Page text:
Game 29
West
1 vs.
Northwest 6

Saturday, August 27, 2005
3:30PM ET
Lamade Stadium

 
Hawaii on its own island
Northwest champs from Ewa Beach, Hawaii claim United States championship, beating the West’s Vista, California 6-1

By Mark Rogoff

Former pro golfer and one-time track-and-field Olympic Gold Medal winner Babe Didrikson Zaharias once said, “Winning has always meant much to me, but winning friends has meant the most.”

Players from Vista, California and Ewa Beach, Hawaii won each other over as friends rather quickly while competing in their respective regional tournaments at Little League’s western headquarters in San Bernardino, California.

They swam together in the same pool, played each other in ping pong and ate side by side at the lunch and dinner tables. The kids then hopped on the same plane to Williamsport after Vista took the West region crown and Ewa Beach the Northwest championship.

It was more of the same in the International Grove for the first eight days of the Little League Baseball World Series tournament.

It was a different story on Day 9.

The two teams played a little game of baseball, meeting between the lines to find out who had what it takes to be coined United States Champion. But no need to worry, locking horns against one another in the U.S. title game did not have an effect on their friendships.

“We’ve been around them for so long, you’re bound to make some friends,” said Vista manager Marty Miller. “The coaching staff is friendly and the players are friendly.”

Everyone will undoubtedly go on as friends, regardless of the fact that there had to be a winner. That winner is Hawaii, which picked up a 6-1 victory in front of 20,794 fans at Howard J. Lamade Stadium.

It was a four-run fourth inning and an exclamation-point two-run homer by Vonn Fe’ao in the fifth that gave Hawaii just its second trip to the World Series Championship game in the state’s history.

In 1988, a Pearl City team lost 10-0 to a Chinese Taipei club out of the Asia region.

“It’s just great to be a champion,” said Hawaii skipper Layton Aliviado. “I have faith in these boys. We came here and said our prayers. These boys, they have talent. They are awesome players and are good athletes.”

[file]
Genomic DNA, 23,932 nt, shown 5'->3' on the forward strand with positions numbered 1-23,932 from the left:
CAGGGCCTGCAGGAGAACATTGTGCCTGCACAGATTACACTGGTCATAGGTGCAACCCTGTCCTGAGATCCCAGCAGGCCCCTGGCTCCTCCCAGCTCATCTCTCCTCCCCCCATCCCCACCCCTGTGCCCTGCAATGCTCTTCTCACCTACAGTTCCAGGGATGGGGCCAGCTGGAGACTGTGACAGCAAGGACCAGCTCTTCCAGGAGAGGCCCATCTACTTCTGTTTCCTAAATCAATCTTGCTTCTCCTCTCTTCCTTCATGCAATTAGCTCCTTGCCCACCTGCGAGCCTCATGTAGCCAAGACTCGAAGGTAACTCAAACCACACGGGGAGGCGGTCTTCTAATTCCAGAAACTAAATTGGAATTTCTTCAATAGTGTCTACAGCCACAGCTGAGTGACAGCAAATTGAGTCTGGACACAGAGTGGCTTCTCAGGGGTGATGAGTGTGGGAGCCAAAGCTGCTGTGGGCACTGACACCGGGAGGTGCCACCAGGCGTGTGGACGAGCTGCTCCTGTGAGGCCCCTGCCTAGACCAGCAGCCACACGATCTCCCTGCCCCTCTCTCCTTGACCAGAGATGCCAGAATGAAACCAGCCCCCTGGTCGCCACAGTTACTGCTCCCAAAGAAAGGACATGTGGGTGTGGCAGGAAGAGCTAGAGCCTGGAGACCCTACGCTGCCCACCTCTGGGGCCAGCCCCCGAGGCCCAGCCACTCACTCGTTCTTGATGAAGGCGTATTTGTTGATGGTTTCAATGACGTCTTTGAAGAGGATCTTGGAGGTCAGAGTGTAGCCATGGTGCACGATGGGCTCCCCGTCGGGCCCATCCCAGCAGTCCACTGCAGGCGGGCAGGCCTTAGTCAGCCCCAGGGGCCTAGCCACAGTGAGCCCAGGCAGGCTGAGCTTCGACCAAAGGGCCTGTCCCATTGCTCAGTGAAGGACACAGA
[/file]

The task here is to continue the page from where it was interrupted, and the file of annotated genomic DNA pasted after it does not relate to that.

Aliviado was speaking on behalf of Alaka’i Aglipay, Sheyne Baniaga, Quentin Guevara and Fe’ao, all of whom attended the post-game press conference but hardly uttered a word.

“We don’t show it too much, but we’re happy,” Aliviado said to a chorus of laughter from the media contingent.

The game was scoreless through three and half innings before Hawaii cracked it open with the four runs in the bottom of the fourth, sending 10 to the plate while recording just one hit.

Baniaga knocked in the first run with a single to left that scored Kini Enos, who led off the inning with an infield single to the left side and advanced to second on a wild pitch.

With the bases loaded two batters later, pinch hitter Ethan Javier worked a walk to push across the second run. With the bases full again, Ty Tirpak bounced one to pitcher Nathan Lewis, who overthrew the catcher on a force attempt, making the score 3-0. Following a Zachary Ranit strikeout, Layson Aliviado walked to push across the fourth run.

“It was tough early on,” Aliviado said of the first three innings. “They kept us off balance. We just adjusted and did well. We were lucky.”

Miller blamed the slow start to nerves.

“I think everybody was nervous,” he said. “We had three shutout innings on both sides.”

The loss for the Vista boys was their first in all-star tournament play, snapping a 24-game winning streak that began with a 13-4 triumph over Oceanside American (a Little League World Series participant in 2001) in their first game of the district tournament.

“It is a bitter pill to swallow,” Miller said. “Eventually ‘perfect’ is pretty hard to maintain. You don’t win any games at this level with one run.”

Vista had its chance to climb out of the hole with one out in the fourth, when it loaded the bases on a pair of walks and a hit batsman. Kalen Pimentel, who had already hit a pair of grand slams in pool play, stepped up against Fe’ao, who was summoned to replace starter Aglipay a batter earlier.

The rally ended quickly, however, when Pimentel popped out to shortstop Enos and an eager special pinch runner Dylan Demeyer was doubled off second for the inning-ending doubleplay.

“You can’t expect Kalen to come through with a home run every time,” Miller said. “He’s 12 years old.”

Daniel Gibney had made it 4-1 earlier in the inning after hitting a leadoff triple down the right field line and scoring on a wild pitch.

Aglipay had allowed just one hit over his first four innings of work. He was chased in the fifth after surrendering Gibney’s leadoff triple, striking out Aaron Kim and issuing two walks.

Fe’ao relieved Aglipay with a 2-0 count on Lewis, and hit the Vista hurler on the arm to load the bases. He then got Pimentel to chase the first pitch he saw.

“We just kept it low and outside and he got under it,” Aliviado said.

Added Miller: “(Kalen) normally doesn’t swing at the first pitch. He was way out in front of it.”

Aglipay earned the win, allowing one run on two hits and five walks in 4.1 innings. He fanned six.

After Fe’ao recorded the final two outs of Vista’s fifth, Aliviado summoned Guevara to close it out in the sixth.

Geuvara, who is scheduled to pitch in Sunday’s Word Series Championship, struck out Royce Copeland for the first out. Following a Reed Reznicek walk, he got Johnny Dee to ground out to first baseman Layson Aliviado. The lefty then induced Gibney to ground out to second baseman Baniaga for the final out.

Game Photos

Photos by Kevin Connolley & Jim Connolley


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